After its first uses in science, the image distortion created with the fish-eye will become perfect for representing in photography the hippie psychedelia of the 1960s and the rock rebellion in the years to follow. Hip-hop will use the fish-eye aesthetic for album covers and videos, as will sports, leveraging its ability to best capture the energy of freestyle and outdoor disciplines.

In 1911 Robert W. Wood succeeded in publishing “Phisical Optics,” the book collecting his research in optics, but the fish-eye still remained for a long time an exclusive for scientists stooped over test tubes and microorganisms.
It was not until 1935 that a patent was filed for a circular lens that used glass and not water as the distorting surface. The patent was filed sharing with the Japanese company Nikon, but again it took more than two decades before the discovery became affordable. Perhaps it is too much to say “affordable,” since the first lens put on sale in 1957 cost $27,000.
The final arrival in stores five years later delivered the fish-eye to the artistic, musical, sports and journalistic culture of the 1900s, now that at last even amateur or semiprofessional photographers could take pictures with that particular 180-degree view.

Fish-eye | Collater.al

Immediately beginning in the 1960s, photographers made important political and artistic portraits and reports, witnessing historical events such as American elections or the albums of great artists such as the Beatles and Rolling Stone; it was in ’66 that the cover of Big Hits (High Tide and Green Grass) in which Mick Jagger and Keith Richards of the Rolling Stones are shot with the fish-eye.
Crossing the fish-eye story is not just rock. The psychedelic ’60s and hippies could replicate with the wide-angle lens the distortion of reality caused by hallucinogens, while hip-hop, starting in the ’90s, that ability to have a more street, irreverent, and if necessary funny point of view, in which the on-camera looks of artists such as Notorius B.I.G., Beastie Boys, and Busta Rhymes were enhanced even more.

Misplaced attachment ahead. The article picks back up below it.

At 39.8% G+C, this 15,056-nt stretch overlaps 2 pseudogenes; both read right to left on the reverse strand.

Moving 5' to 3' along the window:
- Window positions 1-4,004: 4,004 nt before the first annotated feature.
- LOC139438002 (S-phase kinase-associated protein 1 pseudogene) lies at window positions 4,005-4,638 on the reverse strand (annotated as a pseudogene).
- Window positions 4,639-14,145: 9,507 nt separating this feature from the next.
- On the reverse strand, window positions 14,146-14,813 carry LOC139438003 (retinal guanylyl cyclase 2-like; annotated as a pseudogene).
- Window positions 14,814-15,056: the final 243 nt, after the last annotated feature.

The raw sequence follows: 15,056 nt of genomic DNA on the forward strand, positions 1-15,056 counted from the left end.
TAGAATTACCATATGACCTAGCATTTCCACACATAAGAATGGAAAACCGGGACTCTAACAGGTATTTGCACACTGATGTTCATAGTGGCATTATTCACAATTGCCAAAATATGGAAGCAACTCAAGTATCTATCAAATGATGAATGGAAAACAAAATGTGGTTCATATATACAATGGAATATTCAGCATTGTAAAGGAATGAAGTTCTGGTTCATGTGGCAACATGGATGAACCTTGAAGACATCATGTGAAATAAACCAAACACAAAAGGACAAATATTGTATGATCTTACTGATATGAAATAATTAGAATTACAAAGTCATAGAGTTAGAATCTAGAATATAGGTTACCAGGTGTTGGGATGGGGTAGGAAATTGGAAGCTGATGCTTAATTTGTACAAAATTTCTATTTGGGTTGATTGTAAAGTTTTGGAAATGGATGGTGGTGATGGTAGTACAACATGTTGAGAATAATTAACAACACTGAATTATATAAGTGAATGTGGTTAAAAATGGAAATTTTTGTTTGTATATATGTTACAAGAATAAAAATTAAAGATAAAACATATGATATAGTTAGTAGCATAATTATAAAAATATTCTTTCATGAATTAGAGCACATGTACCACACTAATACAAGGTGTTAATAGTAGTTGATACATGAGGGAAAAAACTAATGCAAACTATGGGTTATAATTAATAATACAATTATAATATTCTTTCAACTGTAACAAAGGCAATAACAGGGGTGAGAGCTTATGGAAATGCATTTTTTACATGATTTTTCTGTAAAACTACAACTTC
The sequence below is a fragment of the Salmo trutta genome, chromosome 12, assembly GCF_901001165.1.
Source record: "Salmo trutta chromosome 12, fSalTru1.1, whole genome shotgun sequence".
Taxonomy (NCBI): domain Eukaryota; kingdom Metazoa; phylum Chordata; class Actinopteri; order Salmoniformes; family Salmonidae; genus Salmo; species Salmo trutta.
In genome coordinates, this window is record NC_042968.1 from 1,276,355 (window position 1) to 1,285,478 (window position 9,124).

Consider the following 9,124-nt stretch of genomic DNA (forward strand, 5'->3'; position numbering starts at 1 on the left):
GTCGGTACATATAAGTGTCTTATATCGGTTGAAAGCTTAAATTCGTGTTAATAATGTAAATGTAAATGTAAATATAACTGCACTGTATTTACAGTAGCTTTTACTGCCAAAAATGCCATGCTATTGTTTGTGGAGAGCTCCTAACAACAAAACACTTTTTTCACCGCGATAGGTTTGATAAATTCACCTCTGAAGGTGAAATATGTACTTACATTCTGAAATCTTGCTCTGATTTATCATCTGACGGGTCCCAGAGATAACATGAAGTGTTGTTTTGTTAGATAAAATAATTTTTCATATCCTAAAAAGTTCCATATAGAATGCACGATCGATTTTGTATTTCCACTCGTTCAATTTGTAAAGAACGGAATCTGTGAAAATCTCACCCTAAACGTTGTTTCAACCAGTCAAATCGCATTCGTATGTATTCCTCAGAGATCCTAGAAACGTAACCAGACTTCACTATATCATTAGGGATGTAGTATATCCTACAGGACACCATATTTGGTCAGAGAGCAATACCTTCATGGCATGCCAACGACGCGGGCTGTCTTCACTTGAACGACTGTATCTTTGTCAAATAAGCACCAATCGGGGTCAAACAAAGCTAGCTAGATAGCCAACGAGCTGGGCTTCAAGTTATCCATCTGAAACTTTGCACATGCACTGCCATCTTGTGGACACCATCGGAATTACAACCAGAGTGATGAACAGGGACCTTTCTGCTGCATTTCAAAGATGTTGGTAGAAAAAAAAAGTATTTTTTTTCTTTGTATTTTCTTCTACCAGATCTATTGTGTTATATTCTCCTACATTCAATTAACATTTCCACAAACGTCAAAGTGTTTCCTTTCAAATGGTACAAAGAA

Panoramic views of breathtaking locations and even the first photos taken on Mars, the fish-eye has a history that has taken it from being a scientific marvel to a peephole through which to look at more than half a century of artistic and cultural history.

Fish-eye | Collater.al

The distorted world seen with the fish-eye
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The distorted world seen with the fish-eye
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Bodies in the wild in Lisa Strautmann’s photos

Bodies in the wild in Lisa Strautmann’s photos

Giulia Guido · 1 week ago · Photography

The balance between the human figure and the landscape is the key to Lisa Strautmann‘s shots. Born in 1988, Lisa Strautmann is a German photographer who has had a different path than many of her colleagues. In fact, she has earned no less than two degrees, neither of them in the arts or photography: the first in physical education and the second in psychology. 

Her course of study, however, led her to have the approach she has today to the photographic medium and the subjects she shoots. We almost always see one or more figures in the center of the composition, naked, in unnatural and contrived poses. All around are the colors of nature, from the bright green of the grass to the clear blue of the sky.